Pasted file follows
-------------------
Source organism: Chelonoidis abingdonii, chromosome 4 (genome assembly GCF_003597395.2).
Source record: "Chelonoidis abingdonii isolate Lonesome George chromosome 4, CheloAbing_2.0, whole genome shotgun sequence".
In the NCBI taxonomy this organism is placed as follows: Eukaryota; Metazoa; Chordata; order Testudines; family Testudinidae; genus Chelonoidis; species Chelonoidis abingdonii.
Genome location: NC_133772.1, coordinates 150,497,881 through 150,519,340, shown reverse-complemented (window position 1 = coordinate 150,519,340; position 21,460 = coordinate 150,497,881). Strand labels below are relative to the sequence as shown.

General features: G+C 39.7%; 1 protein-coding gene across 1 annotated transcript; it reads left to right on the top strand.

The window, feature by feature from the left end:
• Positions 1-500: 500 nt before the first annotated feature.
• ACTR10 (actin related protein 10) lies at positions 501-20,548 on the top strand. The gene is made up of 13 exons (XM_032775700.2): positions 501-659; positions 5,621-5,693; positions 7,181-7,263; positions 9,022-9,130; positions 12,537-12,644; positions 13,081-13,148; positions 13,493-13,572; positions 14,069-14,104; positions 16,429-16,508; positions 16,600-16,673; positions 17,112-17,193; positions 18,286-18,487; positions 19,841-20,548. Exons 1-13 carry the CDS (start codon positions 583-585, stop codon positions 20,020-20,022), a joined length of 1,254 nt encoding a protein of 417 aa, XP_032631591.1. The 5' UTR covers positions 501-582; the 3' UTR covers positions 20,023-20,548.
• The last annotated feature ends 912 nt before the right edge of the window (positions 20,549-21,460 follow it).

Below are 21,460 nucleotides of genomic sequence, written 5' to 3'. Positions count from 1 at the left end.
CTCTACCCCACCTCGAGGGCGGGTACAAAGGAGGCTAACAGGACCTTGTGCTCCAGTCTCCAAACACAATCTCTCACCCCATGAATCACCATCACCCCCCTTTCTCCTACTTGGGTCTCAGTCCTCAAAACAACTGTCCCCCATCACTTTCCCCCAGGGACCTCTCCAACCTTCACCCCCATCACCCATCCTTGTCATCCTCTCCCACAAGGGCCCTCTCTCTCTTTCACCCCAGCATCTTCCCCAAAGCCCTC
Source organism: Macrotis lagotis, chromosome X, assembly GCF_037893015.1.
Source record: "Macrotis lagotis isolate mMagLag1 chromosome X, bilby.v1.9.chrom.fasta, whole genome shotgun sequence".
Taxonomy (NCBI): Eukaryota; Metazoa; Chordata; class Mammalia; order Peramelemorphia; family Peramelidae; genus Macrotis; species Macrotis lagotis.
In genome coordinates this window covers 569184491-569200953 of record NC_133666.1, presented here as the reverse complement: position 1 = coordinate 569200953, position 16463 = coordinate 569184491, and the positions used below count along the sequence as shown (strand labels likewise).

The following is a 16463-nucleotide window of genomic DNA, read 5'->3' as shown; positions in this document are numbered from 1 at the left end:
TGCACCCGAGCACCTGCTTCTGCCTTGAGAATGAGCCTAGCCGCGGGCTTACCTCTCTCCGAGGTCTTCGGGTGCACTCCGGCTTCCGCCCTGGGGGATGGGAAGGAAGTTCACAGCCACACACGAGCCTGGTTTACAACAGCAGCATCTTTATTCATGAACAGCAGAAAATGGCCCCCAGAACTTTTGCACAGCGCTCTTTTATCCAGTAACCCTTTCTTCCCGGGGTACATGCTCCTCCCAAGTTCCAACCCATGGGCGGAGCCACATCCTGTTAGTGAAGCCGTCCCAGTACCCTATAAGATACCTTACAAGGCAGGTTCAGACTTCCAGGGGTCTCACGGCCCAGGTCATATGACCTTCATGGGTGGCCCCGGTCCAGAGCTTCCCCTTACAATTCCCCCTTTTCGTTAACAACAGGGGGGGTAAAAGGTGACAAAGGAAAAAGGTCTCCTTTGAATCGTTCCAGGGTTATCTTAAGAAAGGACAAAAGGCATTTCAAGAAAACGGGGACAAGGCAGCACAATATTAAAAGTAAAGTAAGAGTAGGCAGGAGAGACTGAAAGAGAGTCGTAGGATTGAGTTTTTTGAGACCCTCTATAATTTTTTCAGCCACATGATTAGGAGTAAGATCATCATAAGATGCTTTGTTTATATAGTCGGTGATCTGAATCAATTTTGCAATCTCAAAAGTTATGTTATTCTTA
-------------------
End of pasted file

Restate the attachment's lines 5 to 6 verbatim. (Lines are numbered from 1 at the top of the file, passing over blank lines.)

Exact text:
General features: G+C 39.7%; 1 protein-coding gene across 1 annotated transcript; it reads left to right on the top strand.

The window, feature by feature from the left end: